Telecom by yum9me (CC BY-NC-ND 2.0) https://flic.kr/p/53jSy4

Telecom by yum9me (CC BY-NC-ND 2.0) https://flic.kr/p/53jSy4

Telecom

boycott by Martin Abegglen (CC BY-SA 2.0) https://flic.kr/p/4L7rjh

Boycott: What If The CRTC Launched a Consumer Internet Code and Consumer Groups Refused to Participate in its Development?

Last month, the CRTC announced plans to create an Internet Code of Conduct. The CRTC promised that the code would establish “consumer friendly business practices, provide consumers with easy-to-understand contracts, ensure consumers have tools to avoid bill shock, and make it easier for consumers to switch providers.” The code attracted some initial criticism due to the wide range of exclusions – everything from net neutrality to privacy to broadband speeds falls outside its scope – but in recent days an even bigger concern has emerged with several leading Canadian consumer groups actively boycotting the proceeding.

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December 4, 2018 6 comments News
Ramdlon CC0 Creative Commons https://pixabay.com/en/legal-illegal-choose-choice-1143114/

Canadian Government Banning Settlement Demands in Copyright Notice-and-Notice System

The Canadian government has unveiled its long-awaited plan to fix abuses with copyright’s notice-and-notice system as part of Bill C-86, its Budget Implementation Act. Last spring, Innovation, Science and Economic Development Minister Navdeep Bains released an IP strategy that promised safeguards against intellectual property abuse, particularly use of copyright notices to send settlement demands to Internet users. The Canadian notice-and-notice system was formalized in 2012 to allow rights holders to forward allegations of online copyright infringement to internet users through their internet service provider. The system was viewed as a win-win approach since it promised to deter infringement through education rather than legal threats. Yet within hours of taking effect, anti-piracy companies began sending notices that included settlement demands backed by threats of litigation.

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October 30, 2018 16 comments News
Application Denied by GotCredit (CC BY 2.0) GotCredit.com

Application Denied: CRTC Rejects Bell Coalition Website Blocking Proposal

The CRTC this morning rejected the Bell coalition’s website blocking proposal, concluding that the application to establish a new anti-piracy agency and approve site blocking without court oversight falls outside its jurisdiction. Opponents of the site blocking proposal frequently cited concerns with the proposal and the limits of the CRTC’s mandate: my posts discussed how it failed to further and undermined the Telecommunications Act policy objectives, and was inconsistent with the CRTC’s policy direction. Similar comments came from groups such as ISOC Canada, which argued that the applications involved copyright, not telecommunications.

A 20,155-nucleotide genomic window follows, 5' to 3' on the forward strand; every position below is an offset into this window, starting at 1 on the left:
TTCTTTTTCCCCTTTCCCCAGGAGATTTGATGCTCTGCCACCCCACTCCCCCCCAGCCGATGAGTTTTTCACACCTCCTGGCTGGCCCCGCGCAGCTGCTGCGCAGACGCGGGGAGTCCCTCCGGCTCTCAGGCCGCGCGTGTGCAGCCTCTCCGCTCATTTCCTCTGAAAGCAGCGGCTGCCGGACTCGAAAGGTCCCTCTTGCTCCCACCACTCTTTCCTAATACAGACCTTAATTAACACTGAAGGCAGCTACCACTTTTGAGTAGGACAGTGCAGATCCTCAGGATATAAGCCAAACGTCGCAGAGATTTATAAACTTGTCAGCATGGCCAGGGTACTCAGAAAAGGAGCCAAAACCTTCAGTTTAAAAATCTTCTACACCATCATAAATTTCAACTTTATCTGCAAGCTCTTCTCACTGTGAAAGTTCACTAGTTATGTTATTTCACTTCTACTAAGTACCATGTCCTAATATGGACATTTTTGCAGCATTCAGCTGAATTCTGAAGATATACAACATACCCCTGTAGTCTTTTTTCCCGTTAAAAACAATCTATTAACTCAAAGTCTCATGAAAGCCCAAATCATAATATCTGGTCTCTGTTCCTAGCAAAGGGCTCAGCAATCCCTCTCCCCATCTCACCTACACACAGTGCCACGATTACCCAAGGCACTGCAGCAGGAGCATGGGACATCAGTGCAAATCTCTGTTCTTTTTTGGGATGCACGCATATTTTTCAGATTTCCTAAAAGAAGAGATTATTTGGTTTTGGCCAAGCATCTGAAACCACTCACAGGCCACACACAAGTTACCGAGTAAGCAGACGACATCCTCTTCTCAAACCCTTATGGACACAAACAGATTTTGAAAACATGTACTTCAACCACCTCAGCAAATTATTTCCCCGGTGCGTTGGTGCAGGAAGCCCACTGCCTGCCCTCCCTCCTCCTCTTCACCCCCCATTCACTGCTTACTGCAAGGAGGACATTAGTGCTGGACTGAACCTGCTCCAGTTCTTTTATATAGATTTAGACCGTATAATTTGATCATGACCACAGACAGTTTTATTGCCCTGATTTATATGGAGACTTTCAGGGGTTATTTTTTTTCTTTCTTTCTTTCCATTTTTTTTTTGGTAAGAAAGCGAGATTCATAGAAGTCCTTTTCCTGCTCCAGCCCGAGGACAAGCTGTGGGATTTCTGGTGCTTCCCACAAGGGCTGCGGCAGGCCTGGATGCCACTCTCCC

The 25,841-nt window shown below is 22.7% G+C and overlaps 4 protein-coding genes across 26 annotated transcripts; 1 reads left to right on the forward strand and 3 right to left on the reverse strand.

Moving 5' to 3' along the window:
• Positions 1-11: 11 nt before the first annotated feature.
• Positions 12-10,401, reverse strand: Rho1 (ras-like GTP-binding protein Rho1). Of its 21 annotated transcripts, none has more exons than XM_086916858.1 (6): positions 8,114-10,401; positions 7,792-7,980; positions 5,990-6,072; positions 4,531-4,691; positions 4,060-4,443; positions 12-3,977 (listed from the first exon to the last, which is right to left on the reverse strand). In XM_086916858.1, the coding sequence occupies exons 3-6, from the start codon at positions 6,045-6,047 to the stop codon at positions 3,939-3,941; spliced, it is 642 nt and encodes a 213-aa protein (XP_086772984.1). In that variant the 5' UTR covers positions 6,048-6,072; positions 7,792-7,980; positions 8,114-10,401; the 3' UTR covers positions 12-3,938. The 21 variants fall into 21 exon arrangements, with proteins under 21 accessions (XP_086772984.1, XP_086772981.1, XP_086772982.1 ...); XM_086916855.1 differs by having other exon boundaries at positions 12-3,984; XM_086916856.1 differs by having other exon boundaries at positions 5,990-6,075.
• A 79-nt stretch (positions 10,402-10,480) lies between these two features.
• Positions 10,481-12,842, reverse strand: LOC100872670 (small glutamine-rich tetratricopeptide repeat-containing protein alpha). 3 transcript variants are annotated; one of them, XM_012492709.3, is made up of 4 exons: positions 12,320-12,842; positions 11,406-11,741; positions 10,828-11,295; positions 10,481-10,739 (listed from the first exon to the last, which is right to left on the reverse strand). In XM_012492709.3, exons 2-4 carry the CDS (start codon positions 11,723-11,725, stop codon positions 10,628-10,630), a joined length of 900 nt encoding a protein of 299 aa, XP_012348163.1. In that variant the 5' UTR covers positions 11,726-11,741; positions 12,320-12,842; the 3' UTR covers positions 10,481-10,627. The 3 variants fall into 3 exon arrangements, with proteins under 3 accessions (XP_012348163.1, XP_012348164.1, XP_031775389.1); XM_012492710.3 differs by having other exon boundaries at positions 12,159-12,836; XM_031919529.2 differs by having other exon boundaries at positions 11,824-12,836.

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October 2, 2018 6 comments News
Montréal, QC (Maison Radio-Canada) by JasonParis (CC BY 2.0) https://flic.kr/p/9NmGLZ

The Internet is not an ATM: My Appearance at the Senate Transport and Communications Committee on Broadcast and Telecom Reform

Earlier this week, I appeared before the Senate Standing Committee on Transportation and Communications alongside Carleton professor Dwayne Winseck to discuss broadcast and telecom reform. The Senate study, which largely mirrors the government’s broadcast and telecommunications reform panel, is expected to run into 2019 with a broad mandate that covers everything from affordable access to net neutrality. The discussion was similarly wide ranging with discussion on the failings of the CRTC, the lack of telecom competition, and on the need for real data in assessing the impact of the Internet on the cultural sector.

My opening statement focused on the danger of treating the Internet as equivalent to the broadcast system, the realities of how the Canadian cultural sector is succeeding online, and how policy makers ought to respond the changing landscape for communications in Canada. It is posted below.

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September 21, 2018 7 comments News
Facebook Copyright by Bernard Goldbach https://flic.kr/p/a5K9eE (CC BY 2.0)

Supreme Court of Canada on Copyright Notices: Identification of IP Address “Not Conclusive of Guilt”

The initial emphasis on last week’s Supreme Court of Canada’s copyright notice decision has focused on how Internet providers can pass along the specific costs associated with subscriber disclosures beyond those required for the notice-and-notice system to rights holders. The ruling rightly restores the notice system back to its intended approach, but it is not the only takeaway with implications for the recent flurry of file sharing lawsuits. While there has been a huge number of claims filed in Canada (with some surprisingly large settlements), the Supreme Court acknowledged important limitations in notice claims, noting that merely being associated with an IP address is not conclusive of guilt.

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September 18, 2018 10 comments News